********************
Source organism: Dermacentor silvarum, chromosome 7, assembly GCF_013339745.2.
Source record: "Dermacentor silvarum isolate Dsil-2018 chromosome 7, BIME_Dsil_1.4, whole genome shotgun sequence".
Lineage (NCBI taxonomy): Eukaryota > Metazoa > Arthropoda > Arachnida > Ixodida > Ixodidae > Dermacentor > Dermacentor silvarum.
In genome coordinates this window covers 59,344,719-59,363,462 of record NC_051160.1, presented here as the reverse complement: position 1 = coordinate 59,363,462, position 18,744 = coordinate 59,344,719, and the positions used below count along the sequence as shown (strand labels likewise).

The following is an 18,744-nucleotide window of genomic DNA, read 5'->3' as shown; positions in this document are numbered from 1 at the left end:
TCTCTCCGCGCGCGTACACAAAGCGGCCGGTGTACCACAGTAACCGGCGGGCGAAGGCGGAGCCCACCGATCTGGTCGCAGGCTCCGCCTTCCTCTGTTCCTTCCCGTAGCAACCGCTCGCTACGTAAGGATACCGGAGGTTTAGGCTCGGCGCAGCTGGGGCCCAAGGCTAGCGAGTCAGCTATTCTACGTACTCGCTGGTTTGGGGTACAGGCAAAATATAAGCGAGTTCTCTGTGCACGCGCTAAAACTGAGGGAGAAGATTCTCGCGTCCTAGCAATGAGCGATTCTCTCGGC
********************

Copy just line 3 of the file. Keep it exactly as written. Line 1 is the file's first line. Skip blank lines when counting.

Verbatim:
Lineage (NCBI taxonomy): Eukaryota > Metazoa > Arthropoda > Arachnida > Ixodida > Ixodidae > Dermacentor > Dermacentor silvarum.